St. Louis Post-Dispatch's Scores

For 273 reviews, this publication has graded:
  • 66% higher than the average critic
  • 3% same as the average critic
  • 31% lower than the average critic
On average, this publication grades 3.2 points higher than other critics. (0-100 point scale)
Average TV Show review score: 68
Highest review score: 100 Rescue Me: Season 1
Lowest review score: 0 Dads: Season 1
Score distribution:
  1. Mixed: 0 out of 194
  2. Negative: 0 out of 194
194 tv reviews
  1. The writing is clunky, Phillippe is stiff and Lewis overacts like a cop in some parody of cop shows.
  2. The dialogue Arquette is forced to deliver is the worst thing.
  3. What Chasing Life mainly raises, though, is eyebrows, for being so laughably bad.
  4. One Big Happy isn't fresh or funny enough to transcend its message.
  5. The lead characters for whom we're supposed to root in Manhattan Love Story feel as slapped together as people stranded at a speed-dating event.
  6. The series itself turns out to be less "candid and comic" (as HBO puts it) than tired and tacky. [4 June 1998, p.G6]
    • St. Louis Post-Dispatch
  7. It's all too cringe-worthy, even as Wilson goes all out to show us that she's happy the joke's on her. Even if you applaud her for that, Super Fun Night is not funny enough to be so sad.
  8. Knepper is wonderfully creepy. But that's the last of the good news. From Rockne S. O'Bannon, Cult is too complicated for its own good, and not satisfying enough to make it worth figuring out.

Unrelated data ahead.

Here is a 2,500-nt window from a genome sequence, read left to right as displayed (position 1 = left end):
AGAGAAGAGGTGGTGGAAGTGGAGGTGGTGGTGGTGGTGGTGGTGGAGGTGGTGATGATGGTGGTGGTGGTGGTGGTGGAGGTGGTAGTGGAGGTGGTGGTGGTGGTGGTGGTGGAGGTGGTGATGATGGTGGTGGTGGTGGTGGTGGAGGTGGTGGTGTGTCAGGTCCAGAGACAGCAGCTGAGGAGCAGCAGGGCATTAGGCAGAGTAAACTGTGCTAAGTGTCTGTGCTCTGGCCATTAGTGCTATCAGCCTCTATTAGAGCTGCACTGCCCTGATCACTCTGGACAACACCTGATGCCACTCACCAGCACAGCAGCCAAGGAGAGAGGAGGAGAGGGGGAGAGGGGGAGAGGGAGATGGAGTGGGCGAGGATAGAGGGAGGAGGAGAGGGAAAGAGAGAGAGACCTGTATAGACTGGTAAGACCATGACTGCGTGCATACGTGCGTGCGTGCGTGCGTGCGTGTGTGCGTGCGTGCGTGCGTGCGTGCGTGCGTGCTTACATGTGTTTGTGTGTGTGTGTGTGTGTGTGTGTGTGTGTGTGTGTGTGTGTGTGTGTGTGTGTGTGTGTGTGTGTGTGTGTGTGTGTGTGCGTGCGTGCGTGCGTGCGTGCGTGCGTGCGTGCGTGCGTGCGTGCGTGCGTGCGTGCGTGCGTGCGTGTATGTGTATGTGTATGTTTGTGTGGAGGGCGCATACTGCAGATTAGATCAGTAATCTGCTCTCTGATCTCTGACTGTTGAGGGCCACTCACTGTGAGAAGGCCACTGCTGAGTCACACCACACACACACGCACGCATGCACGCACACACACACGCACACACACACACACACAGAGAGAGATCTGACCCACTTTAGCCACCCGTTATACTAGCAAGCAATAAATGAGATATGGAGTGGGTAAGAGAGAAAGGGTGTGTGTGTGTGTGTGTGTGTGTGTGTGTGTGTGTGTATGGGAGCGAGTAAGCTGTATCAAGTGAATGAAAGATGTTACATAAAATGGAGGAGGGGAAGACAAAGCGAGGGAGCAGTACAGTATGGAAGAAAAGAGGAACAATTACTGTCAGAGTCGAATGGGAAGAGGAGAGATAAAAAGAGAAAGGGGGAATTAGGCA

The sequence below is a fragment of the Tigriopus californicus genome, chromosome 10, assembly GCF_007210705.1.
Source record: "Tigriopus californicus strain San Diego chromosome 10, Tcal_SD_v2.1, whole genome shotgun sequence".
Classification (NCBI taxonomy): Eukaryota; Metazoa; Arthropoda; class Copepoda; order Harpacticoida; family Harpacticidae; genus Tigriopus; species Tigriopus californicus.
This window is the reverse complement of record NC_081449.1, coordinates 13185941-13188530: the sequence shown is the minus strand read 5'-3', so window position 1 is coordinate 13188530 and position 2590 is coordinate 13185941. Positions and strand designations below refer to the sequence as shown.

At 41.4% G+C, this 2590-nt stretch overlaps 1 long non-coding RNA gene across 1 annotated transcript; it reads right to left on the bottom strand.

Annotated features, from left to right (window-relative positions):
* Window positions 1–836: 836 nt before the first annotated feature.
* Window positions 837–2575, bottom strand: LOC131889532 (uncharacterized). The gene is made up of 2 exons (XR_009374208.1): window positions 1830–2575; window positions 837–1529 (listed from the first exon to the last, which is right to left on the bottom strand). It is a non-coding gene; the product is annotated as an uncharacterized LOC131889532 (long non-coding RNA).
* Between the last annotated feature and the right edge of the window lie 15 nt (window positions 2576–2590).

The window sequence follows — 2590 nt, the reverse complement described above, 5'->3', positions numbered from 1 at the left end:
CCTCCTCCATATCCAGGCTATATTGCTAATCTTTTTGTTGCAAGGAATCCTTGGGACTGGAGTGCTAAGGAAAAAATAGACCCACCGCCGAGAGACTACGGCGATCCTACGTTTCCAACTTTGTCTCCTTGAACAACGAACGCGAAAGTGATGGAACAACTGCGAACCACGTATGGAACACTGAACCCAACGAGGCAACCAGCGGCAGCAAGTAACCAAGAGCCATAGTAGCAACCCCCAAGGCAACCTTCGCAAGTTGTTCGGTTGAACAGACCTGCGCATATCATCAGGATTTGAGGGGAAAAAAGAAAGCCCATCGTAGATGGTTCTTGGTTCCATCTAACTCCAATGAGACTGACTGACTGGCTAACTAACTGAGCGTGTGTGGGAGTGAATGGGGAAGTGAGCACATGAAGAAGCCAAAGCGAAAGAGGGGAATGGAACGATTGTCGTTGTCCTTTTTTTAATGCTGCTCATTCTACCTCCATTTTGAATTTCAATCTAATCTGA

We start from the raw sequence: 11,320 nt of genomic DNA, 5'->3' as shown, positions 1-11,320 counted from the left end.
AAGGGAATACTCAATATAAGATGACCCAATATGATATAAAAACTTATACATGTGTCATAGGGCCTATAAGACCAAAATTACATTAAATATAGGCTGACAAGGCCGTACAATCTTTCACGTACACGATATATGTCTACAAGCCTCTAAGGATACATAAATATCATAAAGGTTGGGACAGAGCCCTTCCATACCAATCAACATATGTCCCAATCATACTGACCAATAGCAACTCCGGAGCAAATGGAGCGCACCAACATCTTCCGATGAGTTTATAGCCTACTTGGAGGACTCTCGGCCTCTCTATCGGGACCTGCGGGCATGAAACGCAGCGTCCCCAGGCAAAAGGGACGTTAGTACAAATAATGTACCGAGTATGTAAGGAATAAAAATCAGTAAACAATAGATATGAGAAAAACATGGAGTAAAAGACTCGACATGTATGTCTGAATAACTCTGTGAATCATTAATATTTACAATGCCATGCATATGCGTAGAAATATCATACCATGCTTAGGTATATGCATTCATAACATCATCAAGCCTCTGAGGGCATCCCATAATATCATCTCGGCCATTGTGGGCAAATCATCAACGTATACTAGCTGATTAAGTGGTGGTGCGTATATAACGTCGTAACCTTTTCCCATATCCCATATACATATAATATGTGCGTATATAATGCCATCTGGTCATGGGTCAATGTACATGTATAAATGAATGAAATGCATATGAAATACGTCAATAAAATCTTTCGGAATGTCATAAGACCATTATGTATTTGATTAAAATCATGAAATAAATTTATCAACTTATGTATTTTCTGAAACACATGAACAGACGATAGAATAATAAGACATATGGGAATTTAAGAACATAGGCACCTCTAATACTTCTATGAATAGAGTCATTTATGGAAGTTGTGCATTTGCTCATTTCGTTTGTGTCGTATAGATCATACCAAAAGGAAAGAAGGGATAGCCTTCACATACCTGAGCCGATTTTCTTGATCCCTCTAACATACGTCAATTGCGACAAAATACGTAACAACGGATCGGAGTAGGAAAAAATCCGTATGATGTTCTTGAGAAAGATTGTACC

9. This American version incorporates the redneck humor so beloved in reality TV these days with battle-of-the-sexes cliches that should have been retired in the '70s.
  10. Relaxed as he seems on stage, he's just that stiff when acting. And that, unfortunately, is most of the time.
  11. Sheen and Bruce Helford ("The Drew Carey Show") have conspired here to create a show completely free of ambition to be anything except a showcase for Charlie Sheen.
  12. Rob is a scream, and not in a good way.
  13. The most puzzling thing about Are You There, Chelsea? is who exactly thought it was a good idea. Because it's not.
  14. Unfortunately, beyond the strained concept, it has ridiculous dialogue and ludicrous situations that the best actors in the world couldn't salvage.
  15. One of the new season's bigger disappointments. The frantic pace of this action drama, set behind the scenes in a casino security firm, can't disguise the shallow story-telling and annoying, badly developed characters. James Caan is wasted as the boss, and Josh Duhamel got much better stuff to work with on "All My Children." [22 Sept 2003, p.E6]
    • St. Louis Post-Dispatch
  16. Killing Jesus is apparently satisfied to look and sound vaguely cheesy.
  17. All the characters lie on the couch a lot. While it's noted that they do have jobs, they seem to spend most of their time eating Oreos and watching TV. (Hey, that's my life. . . .) And they talk, but most of what they have to say isn't very funny. [22 Sept 1994, p.6G]
    • St. Louis Post-Dispatch
  18. A cruel and stupid show built around one Matt Hicks, who vaguely resembles Britain's Prince Harry.
  19. If you're in the Sharknado fan club, you'll probably like the sequel. If not, you'll probably ignore it and watch something else. In either case, enjoy.
  20. Save yourself. Run from Stalker.
  21. All this suggests a by-the-numbers romance novel, but some romance novels are involving, or fun, or lively. Not Mistresses.
  22. Run! Run fast and far from We Are Men.
  23. Even more obnoxious, although that hardly seems possible, is NBC's Hidden Hills, a crude and unfunny comedy about suburban families. [24 Sept 2002, p.E8]
    • St. Louis Post-Dispatch
  24. This is, hands down, the worst series of the year, with the most annoying lead character in a season with many annoying lead characters.
  25. Dads is so unfunny that we have plenty of time to contemplate how distasteful the show really is.

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